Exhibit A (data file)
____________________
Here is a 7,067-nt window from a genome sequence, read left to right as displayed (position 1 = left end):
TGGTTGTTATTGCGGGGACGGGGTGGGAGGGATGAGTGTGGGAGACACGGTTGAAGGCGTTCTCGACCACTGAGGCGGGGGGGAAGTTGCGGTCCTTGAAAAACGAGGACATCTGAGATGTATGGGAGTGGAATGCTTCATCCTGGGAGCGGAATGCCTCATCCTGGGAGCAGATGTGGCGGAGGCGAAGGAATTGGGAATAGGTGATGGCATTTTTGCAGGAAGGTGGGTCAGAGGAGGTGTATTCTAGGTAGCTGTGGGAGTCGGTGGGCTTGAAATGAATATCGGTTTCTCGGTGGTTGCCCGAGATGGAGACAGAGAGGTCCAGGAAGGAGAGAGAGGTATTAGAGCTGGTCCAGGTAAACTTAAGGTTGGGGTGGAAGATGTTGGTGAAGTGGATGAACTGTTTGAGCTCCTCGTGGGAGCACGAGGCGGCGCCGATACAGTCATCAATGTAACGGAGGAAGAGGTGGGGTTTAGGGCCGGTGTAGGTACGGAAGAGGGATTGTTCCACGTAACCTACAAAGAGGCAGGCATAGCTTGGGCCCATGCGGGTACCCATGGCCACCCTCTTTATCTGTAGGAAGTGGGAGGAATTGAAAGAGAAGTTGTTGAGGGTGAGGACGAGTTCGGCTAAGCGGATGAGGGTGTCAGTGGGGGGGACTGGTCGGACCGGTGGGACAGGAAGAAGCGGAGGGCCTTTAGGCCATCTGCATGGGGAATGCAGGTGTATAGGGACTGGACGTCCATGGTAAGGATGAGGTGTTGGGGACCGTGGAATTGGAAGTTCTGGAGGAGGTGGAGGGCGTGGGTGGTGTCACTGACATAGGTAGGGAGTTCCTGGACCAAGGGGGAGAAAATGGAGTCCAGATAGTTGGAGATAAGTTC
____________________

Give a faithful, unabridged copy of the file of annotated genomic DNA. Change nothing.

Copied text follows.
Here is a 7,067-nt window from a genome sequence, read left to right as displayed (position 1 = left end):
TGGTTGTTATTGCGGGGACGGGGTGGGAGGGATGAGTGTGGGAGACACGGTTGAAGGCGTTCTCGACCACTGAGGCGGGGGGGAAGTTGCGGTCCTTGAAAAACGAGGACATCTGAGATGTATGGGAGTGGAATGCTTCATCCTGGGAGCGGAATGCCTCATCCTGGGAGCAGATGTGGCGGAGGCGAAGGAATTGGGAATAGGTGATGGCATTTTTGCAGGAAGGTGGGTCAGAGGAGGTGTATTCTAGGTAGCTGTGGGAGTCGGTGGGCTTGAAATGAATATCGGTTTCTCGGTGGTTGCCCGAGATGGAGACAGAGAGGTCCAGGAAGGAGAGAGAGGTATTAGAGCTGGTCCAGGTAAACTTAAGGTTGGGGTGGAAGATGTTGGTGAAGTGGATGAACTGTTTGAGCTCCTCGTGGGAGCACGAGGCGGCGCCGATACAGTCATCAATGTAACGGAGGAAGAGGTGGGGTTTAGGGCCGGTGTAGGTACGGAAGAGGGATTGTTCCACGTAACCTACAAAGAGGCAGGCATAGCTTGGGCCCATGCGGGTACCCATGGCCACCCTCTTTATCTGTAGGAAGTGGGAGGAATTGAAAGAGAAGTTGTTGAGGGTGAGGACGAGTTCGGCTAAGCGGATGAGGGTGTCAGTGGGGGGGACTGGTCGGACCGGTGGGACAGGAAGAAGCGGAGGGCCTTTAGGCCATCTGCATGGGGAATGCAGGTGTATAGGGACTGGACGTCCATGGTAAGGATGAGGTGTTGGGGACCGTGGAATTGGAAGTTCTGGAGGAGGTGGAGGGCGTGGGTGGTGTCACTGACATAGGTAGGGAGTTCCTGGACCAAGGGGGAGAAAATGGAGTCCAGATAGTTGGAGATAAGTTC